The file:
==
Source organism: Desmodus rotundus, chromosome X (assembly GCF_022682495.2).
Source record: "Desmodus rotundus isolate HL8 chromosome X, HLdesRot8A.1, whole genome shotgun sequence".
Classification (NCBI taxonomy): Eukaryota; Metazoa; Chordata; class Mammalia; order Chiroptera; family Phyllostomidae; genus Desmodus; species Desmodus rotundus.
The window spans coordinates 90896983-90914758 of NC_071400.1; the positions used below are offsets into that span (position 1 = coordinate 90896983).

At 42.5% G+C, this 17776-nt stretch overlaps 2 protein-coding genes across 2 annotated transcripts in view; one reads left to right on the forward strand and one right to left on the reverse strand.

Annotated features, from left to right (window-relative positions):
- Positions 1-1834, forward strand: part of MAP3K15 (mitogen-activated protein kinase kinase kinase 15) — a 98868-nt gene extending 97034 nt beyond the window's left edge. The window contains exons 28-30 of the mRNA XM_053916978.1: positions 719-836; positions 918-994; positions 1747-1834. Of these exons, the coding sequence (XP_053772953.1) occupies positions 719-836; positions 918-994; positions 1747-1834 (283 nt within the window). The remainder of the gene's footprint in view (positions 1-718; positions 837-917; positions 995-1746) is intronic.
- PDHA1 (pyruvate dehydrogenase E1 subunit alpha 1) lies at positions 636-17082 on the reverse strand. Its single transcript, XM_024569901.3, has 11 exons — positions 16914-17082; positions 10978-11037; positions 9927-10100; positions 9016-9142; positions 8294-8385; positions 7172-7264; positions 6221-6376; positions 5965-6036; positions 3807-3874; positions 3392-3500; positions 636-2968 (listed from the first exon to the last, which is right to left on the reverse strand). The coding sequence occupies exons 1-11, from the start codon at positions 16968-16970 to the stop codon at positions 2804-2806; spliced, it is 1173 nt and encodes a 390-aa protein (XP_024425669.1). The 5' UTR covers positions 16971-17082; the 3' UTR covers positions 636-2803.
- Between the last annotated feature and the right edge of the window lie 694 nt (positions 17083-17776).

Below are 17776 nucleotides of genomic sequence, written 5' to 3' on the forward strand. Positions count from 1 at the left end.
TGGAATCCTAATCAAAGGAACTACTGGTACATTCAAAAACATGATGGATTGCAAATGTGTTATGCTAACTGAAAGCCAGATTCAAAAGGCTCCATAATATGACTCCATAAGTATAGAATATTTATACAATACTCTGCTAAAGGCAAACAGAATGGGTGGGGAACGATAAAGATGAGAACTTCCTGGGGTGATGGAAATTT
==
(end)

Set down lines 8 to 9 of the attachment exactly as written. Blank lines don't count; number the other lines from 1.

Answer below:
- PDHA1 (pyruvate dehydrogenase E1 subunit alpha 1) lies at positions 636-17082 on the reverse strand. Its single transcript, XM_024569901.3, has 11 exons — positions 16914-17082; positions 10978-11037; positions 9927-10100; positions 9016-9142; positions 8294-8385; positions 7172-7264; positions 6221-6376; positions 5965-6036; positions 3807-3874; positions 3392-3500; positions 636-2968 (listed from the first exon to the last, which is right to left on the reverse strand). The coding sequence occupies exons 1-11, from the start codon at positions 16968-16970 to the stop codon at positions 2804-2806; spliced, it is 1173 nt and encodes a 390-aa protein (XP_024425669.1). The 5' UTR covers positions 16971-17082; the 3' UTR covers positions 636-2803.
- Between the last annotated feature and the right edge of the window lie 694 nt (positions 17083-17776).